Service sorority to host Sickle Cell Walk on Saturday

Published 7:15 pm Thursday, May 16, 2019

It’s a disease that affects more than 100,000 people nationwide — mostly African-Americans — and one local group is doing its part to find a cure for sickle cell anemia.

This Saturday, starting at 12:30 p.m., the Washington-Plymouth Alumna Chapter of the Delta Sigma Theta Sorority will host its annual Sickle Cell Walk in downtown Washington. This year’s event is held in honor of the Rev. David Moore, who died earlier this year from complications related to the disease.

“We’ve been doing this for several years and usually our home base is Metropolitan Church,” said Delta Sigma Theta member and event organizer Joyce O’Neal. “We’ll start our walk there at Metropolitan on Saturday and walk down to the waterfront and back. A number of the sorority contacts their family and friends, and all the money that we raise is sent to the National Sickle Cell Foundation Fund.”

Sickle cell anemia is an inherited blood disorder that causes red blood cells to become misshapen in a person’s circulatory system, sometimes leaving a shortage of healthy red blood cells or blocking circulation. This blocked circulation can cause pain and fatigue and leave a person vulnerable to infection.

This year, funds raised during the walk will also benefit St. Jude Children’s Research Hospital, which has one of the larges pediatric sickle cell programs in the country. In addition to treating children with the disease, St. Jude has been at the forefront of sickle cell research since the hospital opened in 1962.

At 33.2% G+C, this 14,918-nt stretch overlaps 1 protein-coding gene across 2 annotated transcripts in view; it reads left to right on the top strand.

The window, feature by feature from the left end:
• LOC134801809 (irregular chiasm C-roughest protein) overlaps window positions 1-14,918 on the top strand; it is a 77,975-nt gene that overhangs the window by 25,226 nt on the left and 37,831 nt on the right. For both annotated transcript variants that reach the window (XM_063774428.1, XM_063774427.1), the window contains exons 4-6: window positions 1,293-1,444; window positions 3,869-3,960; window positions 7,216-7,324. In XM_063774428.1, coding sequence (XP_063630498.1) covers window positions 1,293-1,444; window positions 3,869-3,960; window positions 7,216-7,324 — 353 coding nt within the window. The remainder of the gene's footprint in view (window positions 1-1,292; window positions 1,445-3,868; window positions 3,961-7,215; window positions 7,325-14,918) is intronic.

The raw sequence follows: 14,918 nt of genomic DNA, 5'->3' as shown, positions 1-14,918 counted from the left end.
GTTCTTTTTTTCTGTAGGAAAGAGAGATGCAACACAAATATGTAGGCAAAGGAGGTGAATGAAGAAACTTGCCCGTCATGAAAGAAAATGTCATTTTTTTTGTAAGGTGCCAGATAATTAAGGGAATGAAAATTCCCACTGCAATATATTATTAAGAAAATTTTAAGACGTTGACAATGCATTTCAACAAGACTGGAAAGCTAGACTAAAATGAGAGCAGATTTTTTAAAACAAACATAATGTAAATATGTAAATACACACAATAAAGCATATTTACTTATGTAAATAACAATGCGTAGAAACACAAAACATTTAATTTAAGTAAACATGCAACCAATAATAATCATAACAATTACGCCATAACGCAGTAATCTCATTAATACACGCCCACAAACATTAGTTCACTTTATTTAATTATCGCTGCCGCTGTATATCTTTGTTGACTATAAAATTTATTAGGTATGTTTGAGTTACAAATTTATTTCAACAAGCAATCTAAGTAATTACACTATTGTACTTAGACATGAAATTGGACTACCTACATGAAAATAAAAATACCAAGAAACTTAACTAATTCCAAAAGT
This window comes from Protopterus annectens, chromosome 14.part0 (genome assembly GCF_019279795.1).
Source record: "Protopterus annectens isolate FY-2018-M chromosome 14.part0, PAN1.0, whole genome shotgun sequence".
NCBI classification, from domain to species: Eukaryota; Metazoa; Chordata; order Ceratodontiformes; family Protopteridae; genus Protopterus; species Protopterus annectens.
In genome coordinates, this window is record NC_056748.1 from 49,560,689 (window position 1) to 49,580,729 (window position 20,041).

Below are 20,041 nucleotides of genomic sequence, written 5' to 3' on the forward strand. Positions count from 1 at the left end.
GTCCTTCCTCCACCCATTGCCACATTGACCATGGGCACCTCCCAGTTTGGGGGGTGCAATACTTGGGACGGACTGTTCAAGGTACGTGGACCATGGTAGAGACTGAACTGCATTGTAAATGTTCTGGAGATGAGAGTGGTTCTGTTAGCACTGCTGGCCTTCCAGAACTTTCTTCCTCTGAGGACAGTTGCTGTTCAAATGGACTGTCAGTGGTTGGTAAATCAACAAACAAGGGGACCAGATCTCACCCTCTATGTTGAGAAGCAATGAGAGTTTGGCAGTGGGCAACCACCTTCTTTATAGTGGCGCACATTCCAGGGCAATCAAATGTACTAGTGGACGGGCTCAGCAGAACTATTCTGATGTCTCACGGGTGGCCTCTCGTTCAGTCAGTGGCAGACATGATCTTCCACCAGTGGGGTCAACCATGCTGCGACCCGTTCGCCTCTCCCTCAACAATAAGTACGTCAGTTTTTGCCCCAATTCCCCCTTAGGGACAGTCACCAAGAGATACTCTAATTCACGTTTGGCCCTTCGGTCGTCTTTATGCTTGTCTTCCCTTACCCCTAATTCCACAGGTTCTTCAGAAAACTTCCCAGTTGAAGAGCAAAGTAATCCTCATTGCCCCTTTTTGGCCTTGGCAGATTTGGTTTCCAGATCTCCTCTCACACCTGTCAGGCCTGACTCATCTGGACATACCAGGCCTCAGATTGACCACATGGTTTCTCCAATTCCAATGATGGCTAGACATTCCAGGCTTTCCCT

“This year is really special because we lost Rev. Moore to sickle cell,” Moore said. “People dying from it is not as prevalent as it used to be because they are aggressively looking for ways to find a cure and prolong the lives of people who have the disease. Rev. Moore was diagnosed when he was 12 years old, and he was 63 when he died. His doctor predicted when he was first diagnosed that he wouldn’t live to see 20 years old. Typically, in years past, people did not live to see their 40th birthday.”

With advances in sickle cell research, however, new developments have allowed those living with the disease to manage their symptoms, and in some cases be cured through blood transfusions.

“They’re just making terrific strides,” O’Neal said. “That’s why having a fundraiser for the Sickle Cell Foundation is so important, because the more money we raise, the more research they can do. We’re believing they’re going to find a cure for everyone.”

All are welcome to join in the Sickle Cell Walk on Saturday and walk for a cure.